We invite you to submit a chapter for an edited volume of research on Asian Business Discourse(s) (ABD). Routledge Publishing has expressed an interest in the topic of Asian discourse(s) and is interested in publishing the volume.

We are looking for manuscripts that provide:
*       Illumination of the field: Past, current, and future
*       Theoretical developments in the field
*       Empirical research studies.
The contributions should be focused on the use of business or organizational discourse methods and their application in the area of Asian Business Discourse(s).

We use the term “business discourse” to refer to authentic language interaction, talk, and writing in a corporate setting that is “founded on the twin notions of discourse as situated action and of language as work” (Nickerson & Chiappini, 2002, p. 277, emphasis original). It is a language-based approach of looking at individuals who engage in interaction in a corporate setting that is motivated by a concern to understand how they communicate strategically in an organizational context (Bargiela-Chiappini, Nickerson, & Planken, 2007). The variety of methodologies employed to conduct such analysis include conversation analysis, pragmatics, corpus linguistics, genre analysis, ethnography, and rhetorical analysis.

The term “organizational discourse” is used by scholars in the fields of management and communication working in the tradition of North American organizational communication; although, one can also come across the term “organizational rhetoric” used in more management-oriented scholarship. Based on the way the two terms are used, we conclude that the rhetorical emphasis, heightened by the use of the term “organizational rhetoric,” is  subsumed under “organizational discourse” as one of four domains of discourse that constitute texts for analysis. The other three domains include conversation and dialogue; narratives and stories; and tropes or metaphors (Grant et al. 2004).

The field of business and organizational discourse has traditionally relied on a Western paradigm/ perspective. Asian Business Discourse(s) is an enterprise with Western antecedents but with increasingly localized expressions, which reflect the concerns and expectations of specific geo-political and socio-economic locales (Bargiella-Chiappini, in press, emphasis in original). Some East and South East Asian scholarship is still emerging (see: Jung 2009; Chew 2009) while other has reached a more advanced stage of development (e.g. Nair-Venugopal, 2009; Cheng 2009; Zhu and Li 2009; Tanaka 2009) (Bargiella-Chiappini, in press).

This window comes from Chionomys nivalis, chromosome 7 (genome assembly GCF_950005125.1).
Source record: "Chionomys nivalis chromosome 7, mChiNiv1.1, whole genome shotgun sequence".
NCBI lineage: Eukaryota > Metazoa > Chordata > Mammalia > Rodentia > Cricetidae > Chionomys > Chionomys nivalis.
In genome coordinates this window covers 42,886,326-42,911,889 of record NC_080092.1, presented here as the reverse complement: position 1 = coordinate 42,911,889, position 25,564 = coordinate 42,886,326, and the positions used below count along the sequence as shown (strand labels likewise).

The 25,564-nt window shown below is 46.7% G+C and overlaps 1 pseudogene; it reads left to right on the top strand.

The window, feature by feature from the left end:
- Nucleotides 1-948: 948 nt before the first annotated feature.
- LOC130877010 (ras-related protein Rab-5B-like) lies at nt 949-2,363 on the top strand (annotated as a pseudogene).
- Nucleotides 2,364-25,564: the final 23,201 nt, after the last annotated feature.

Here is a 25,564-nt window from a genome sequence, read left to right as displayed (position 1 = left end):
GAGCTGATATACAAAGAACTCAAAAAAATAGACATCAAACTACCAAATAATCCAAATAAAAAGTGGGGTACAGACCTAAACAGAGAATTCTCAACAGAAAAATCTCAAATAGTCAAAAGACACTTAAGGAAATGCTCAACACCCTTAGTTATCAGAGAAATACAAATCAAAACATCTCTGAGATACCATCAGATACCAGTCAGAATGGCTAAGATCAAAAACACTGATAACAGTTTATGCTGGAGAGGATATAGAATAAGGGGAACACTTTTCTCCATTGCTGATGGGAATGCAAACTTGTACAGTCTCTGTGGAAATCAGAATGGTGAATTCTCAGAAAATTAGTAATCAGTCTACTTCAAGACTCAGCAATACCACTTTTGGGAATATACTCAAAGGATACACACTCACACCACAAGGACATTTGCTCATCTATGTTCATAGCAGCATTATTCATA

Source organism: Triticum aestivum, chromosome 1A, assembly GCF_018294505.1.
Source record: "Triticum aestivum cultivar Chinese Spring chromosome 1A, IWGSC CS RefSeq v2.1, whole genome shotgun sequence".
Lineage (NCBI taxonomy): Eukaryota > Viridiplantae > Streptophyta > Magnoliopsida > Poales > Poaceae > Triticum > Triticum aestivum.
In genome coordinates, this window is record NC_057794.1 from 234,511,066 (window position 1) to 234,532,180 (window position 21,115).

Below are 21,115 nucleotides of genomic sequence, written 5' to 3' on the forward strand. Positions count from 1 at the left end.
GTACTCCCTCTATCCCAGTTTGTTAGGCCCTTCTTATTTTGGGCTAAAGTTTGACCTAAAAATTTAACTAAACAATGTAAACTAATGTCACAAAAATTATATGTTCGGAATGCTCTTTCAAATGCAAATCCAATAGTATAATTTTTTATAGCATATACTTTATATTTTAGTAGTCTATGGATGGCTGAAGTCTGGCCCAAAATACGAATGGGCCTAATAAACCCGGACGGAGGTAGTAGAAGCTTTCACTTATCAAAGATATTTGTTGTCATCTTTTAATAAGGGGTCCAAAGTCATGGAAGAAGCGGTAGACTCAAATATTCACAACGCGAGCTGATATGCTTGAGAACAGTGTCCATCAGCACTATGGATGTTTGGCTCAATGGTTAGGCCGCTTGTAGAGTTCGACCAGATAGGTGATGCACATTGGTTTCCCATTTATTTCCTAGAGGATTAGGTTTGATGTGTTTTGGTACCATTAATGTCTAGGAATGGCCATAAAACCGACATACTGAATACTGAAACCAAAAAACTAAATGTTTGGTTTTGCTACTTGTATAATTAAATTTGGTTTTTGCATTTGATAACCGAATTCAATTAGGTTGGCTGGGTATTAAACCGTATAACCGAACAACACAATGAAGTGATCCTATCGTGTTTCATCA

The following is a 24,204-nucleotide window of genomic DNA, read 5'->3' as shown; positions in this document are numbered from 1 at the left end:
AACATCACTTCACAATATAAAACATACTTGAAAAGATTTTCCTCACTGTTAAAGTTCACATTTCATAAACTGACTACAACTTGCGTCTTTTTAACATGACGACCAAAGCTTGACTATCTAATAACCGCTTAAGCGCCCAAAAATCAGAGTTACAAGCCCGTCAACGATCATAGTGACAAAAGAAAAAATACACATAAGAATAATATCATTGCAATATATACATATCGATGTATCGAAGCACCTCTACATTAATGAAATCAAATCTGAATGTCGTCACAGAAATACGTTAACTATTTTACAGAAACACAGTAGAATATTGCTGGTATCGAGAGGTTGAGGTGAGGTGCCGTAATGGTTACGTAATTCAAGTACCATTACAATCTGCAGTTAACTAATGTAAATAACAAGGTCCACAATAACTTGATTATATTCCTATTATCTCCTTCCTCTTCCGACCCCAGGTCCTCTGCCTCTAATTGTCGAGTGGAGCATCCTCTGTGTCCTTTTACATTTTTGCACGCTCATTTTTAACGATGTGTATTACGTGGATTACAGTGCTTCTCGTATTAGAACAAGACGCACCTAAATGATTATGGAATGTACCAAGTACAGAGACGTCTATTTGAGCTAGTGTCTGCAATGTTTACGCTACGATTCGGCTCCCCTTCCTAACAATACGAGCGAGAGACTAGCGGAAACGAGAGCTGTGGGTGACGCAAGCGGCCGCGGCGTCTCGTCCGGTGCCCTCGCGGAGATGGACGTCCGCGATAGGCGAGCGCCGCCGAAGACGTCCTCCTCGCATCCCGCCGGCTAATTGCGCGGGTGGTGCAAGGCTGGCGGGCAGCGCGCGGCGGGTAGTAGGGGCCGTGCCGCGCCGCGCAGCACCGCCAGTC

The proposed volume intends to give a stronger voice to research on business communication practices in Asian countries and build an intersection between scholarship coming out of that region and business practices that would benefit from integrating the findings into their training programs and operational practices. The global economy has created new realities for businesses, and the need for understanding differing communication practices and cultural values is greater than ever, particularly in regard to the surging economies in the East.

Abstract Submission Guidelines
Researchers are invited to submit a one-page proposal clearly explaining the objective of their proposed chapter, including an explanation of the research methodology used, the research questions and the key findings of their study. Please send abstracts as e-mail attachments to
rcwalker@marshall.usc.edu or aritz@marshall.usc.edu by July 15, 2011.

Abstracts should include:
1. The title of the paper
2. A list of 3-5 key words describing the area and focus
3. The name(s) of the author(s) and their affiliation(s)
4. The corresponding author’s e-mail address and contact details
5. A short biographical statement for each author.

References
Bargiella-Chiappini, F. (in press). Asian Business Discourse(s). In J. Aritz & R. Walker (Eds.) Discourse Perspectives on Organizational Communication. Madison, NJ: Fairleigh Dickinson University Press.

Bargiela-Chiappini, F., Nickerson, C. & Planken, B. (2007). Business Discourse. New York, NY: Palgrave Macmillan.

Bargiela-Chiappini, F. &  Nickerson, C. (2002). Business Discourse: Old Debates, New Horizons. International Review of Applied Linguistics in Language Teaching, (IRAL), 40 (4): 273-381.

Grant, Hardy, C., Oswick, C. & Putnam, L. (2004). The Sage Handbook of Organizational Discourse. London: Sage.

Thank you,
Robyn Walker, Ph.D.
Associate Professor of Clinical Management Communication
USC Marshall School of Business